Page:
I certainly believe the U.S. was founded on general godly principles, but the founders were still human beings lacking the all-knowing and all-seeing ability we might want to assign to them. They were not gods.
The founders of the United States disagreed with one another on just about everything. While most Americans enjoy a level of freedom not enjoyed by most peoples in the world, the road to that freedom was bumpy and not exactly straight. And it is still a work in progress.
Take Thanksgiving for instance. It was first celebrated in some form about 400 years ago, President Abraham Lincoln proclaimed it in 1863, but it wasn’t until 1941 that president Roosevelt declared it a national holiday and he wanted it on the third Thursday of November instead of the fourth so Christmas shopping could begin earlier.
Some southern states viewed it as a “New England” celebration and didn’t like the idea of the federal government mandating something to all people.
Hmm, where have I heard that before? Don’t tell me, it will come…
Thomas Jefferson said that the concept of Thanksgiving was, “The most ridiculous idea I’ve ever heard.”
Benjamin Franklin wanted the national bird to be a turkey and not the Bald Eagle. “For in Truth, the Turk’y is in comparison a much more respectable Bird.”
Those wacky founders of the country. They were an interesting bunch.
When telling a story or making a point in a non-fiction work, telling the complete story is important. Especially for books with a Christian message.
Fiction is mostly about suspending reality and making up new people, situations and locations. But for non-fiction, you better be accurate and complete, or else you will have something “hot and unpleasant” to pay from readers who know there is more to the story.
For instance, the real story of Thanksgiving is a lot less inspiring than the Norman Rockwellian image we have of it. Native Americans have an entirely different perspective on the matter.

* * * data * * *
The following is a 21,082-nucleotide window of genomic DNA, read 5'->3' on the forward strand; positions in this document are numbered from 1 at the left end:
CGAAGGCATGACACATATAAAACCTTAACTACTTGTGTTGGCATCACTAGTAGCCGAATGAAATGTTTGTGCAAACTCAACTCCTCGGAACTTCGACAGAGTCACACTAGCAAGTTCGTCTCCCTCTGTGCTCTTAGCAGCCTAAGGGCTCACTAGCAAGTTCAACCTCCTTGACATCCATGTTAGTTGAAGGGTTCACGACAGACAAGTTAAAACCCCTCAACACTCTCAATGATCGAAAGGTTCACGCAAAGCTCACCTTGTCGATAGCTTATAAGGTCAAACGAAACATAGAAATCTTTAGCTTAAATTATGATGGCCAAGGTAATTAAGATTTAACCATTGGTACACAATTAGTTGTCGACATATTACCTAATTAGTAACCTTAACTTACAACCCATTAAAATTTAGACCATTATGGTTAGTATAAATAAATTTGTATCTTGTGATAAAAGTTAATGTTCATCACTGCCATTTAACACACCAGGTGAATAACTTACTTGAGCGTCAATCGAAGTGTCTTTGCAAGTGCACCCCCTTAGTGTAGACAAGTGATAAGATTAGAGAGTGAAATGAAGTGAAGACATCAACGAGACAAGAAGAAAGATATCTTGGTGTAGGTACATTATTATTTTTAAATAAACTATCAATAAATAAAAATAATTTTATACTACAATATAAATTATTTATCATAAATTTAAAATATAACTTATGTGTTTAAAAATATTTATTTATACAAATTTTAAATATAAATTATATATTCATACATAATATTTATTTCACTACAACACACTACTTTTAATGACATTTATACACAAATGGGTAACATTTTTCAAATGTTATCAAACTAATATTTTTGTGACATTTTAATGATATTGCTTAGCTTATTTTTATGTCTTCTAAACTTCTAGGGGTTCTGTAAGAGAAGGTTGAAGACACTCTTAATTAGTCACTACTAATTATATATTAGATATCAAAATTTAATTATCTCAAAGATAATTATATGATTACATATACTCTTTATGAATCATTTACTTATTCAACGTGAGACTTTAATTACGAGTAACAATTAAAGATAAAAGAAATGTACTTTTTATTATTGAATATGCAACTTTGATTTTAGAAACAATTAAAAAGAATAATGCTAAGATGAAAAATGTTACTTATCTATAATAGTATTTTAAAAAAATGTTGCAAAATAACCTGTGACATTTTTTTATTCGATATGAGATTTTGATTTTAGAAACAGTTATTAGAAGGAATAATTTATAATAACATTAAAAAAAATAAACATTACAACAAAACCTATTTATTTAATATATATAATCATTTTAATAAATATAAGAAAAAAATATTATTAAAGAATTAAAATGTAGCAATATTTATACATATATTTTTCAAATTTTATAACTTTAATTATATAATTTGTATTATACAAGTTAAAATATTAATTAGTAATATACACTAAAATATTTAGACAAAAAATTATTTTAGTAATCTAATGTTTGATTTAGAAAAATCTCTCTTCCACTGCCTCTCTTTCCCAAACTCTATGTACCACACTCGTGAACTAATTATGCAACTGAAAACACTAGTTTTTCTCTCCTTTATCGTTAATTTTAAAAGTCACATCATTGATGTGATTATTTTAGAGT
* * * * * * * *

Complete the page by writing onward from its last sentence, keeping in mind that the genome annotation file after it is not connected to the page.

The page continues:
The founding fathers of the U.S. were not perfect omniscient beings and while this country has been blessed by God over it’s history, we are hardly perfect or deserving of that blessing.
I am uncomfortable when I hear people say the blessings we have received as a country by God are because of how good and righteous we are. I tend to err on the side of thankfulness to God in spite of our lack of goodness and righteousness.
When you don’t feel like you deserve something, you become more thankful.
Writing the whole story, good and bad, righteous and unrighteous, blemishes and all, is more real, more meaningful and frankly, more interesting. One-dimensional characters or situations are not good in fiction, but one-dimensional perspectives are not limited to fiction. Non-fiction writing carries with it a responsibility to be accurate and complete. You certainly need to take a stand and make a point, but that point of view is aware of the broader story and implications.
The late radio commentator Paul Harvey made a living telling, “The Rest of the Story.” It is the untold part of any story that makes it interesting. If there is time to do that on a short radio commentary, there is certainly room to do it in a 250 page book.
I am thankful that so many writers seemingly agree with this opinion. Perfect caricatures of what it means to live the Christian life are not helpful to readers and often serve to discourage them. Only God is perfect. Authors and the rest of us are not.
Flaws repaired and failings redeemed make for great stories. Stories which are read and loved.
Have a great Thanksgiving, you deserve it.